Vital volunteers at North Devon Hospice have received royal recognition for their contribution to the community.
The hospice’s volunteers are recipients of the Queen’s Award for Voluntary Service – the highest honour for volunteer groups and the equivalent to an MBE.
The award recognises and celebrates outstanding achievement by groups of volunteers who regularly devote their time to helping and providing opportunity for others in the community and improving the quality of life.
The hospice’s volunteers were one of five recipients in Devon.
They will be presented with their awards by Devon’s Lord Lieutenant, David Fursdon, the Queen’s personal representative in the county, at a special ceremonial event later in the year.
Stephen Roberts, chief executive of North Devon Hospice, said: “I am bursting with pride that the volunteers of North Devon Hospice have been recognised in this way.
“There’s not a single part of hospice life that has not been supported by a volunteer, throughout our 36-year history of caring for local people.
“In so doing, each and every one of them are making an impact on someone’s life at a time when they need all the support they can get.
“I could not think of a more fitting way for this impact to be recognised than the Queen’s Voluntary Award.”
Sue Friend, who co-ordinates volunteering at North Devon Hospice, said she was over-the-moon to hear they had been recognised with the highest honour in the land.
She said: “Our volunteers are an incredibly special group. We have over 500 volunteers supporting us and the dedication shown by each individual bowls me over on a daily basis.
“They make an enormous difference to the lives of local people and quite simply there would be no hospice care in North Devon without them.”
Sue said that it has been heart-warming to keep in touch with the volunteer team throughout the recent restrictions brought on by the coronavirus pandemic, to hear how eager they all are to return to action.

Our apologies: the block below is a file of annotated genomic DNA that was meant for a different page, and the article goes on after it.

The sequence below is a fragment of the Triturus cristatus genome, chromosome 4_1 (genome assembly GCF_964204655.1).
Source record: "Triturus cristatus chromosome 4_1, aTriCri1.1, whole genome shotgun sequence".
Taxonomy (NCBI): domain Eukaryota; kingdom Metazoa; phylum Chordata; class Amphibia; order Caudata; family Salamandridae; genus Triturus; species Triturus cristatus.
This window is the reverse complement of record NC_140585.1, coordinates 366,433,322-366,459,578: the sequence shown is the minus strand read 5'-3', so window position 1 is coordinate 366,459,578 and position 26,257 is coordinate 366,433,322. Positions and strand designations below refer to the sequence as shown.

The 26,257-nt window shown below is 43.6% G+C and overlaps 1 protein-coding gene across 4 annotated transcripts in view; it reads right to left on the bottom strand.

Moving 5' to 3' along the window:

She said: “We’ve been so grateful that some of our volunteers have been able to continue their duties in the last few months, such as our volunteer counsellors who have been able to provide support to local people over the phone.
“But of course, for safety reasons many volunteer roles are unable to be carried out right now. We hope that changes soon, because it is a sign of their incredible commitment to the hospice that they are all so eager to return and help out. This is why our team of volunteers fully deserve to be honoured in this way.”
Two volunteers who are itching to return to their duties are husband and wife pair Brian and Mary Aicheler, who both volunteer their time for the hospice.
Brian volunteers at The Long House the hospice’s outreach centre in Holsworthy, while wife Mary volunteers at the charity’s furniture centre in the town.
Brian said: “I miss everyone at The Long House. I hope it’s not too long before I can go back. I really miss helping people. I keep thinking about the patients and how they are getting on.”
While the hospice has been able to maintain its care services throughout the recent restrictions, Mr Roberts said volunteers will be vital in helping the hospice recover in the future.
He said: “Our volunteers help out in literally every facet of hospice life, so it is a struggle to operate without so many of them right now.
“For example, a huge number help out with our fundraising activities and in our charity shops, all of which have suffered recently.
“It will take a monumental effort from across the community for us to come out the other side of this, but I am so encouraged by the fact we have one of the best volunteer teams in the country to help that happen.
“Each volunteer cares so deeply for the patients and families we support. That is why they have been honoured in such a way, and that is why I know they will do everything they can to help North Devon Hospice pull through these tough times.”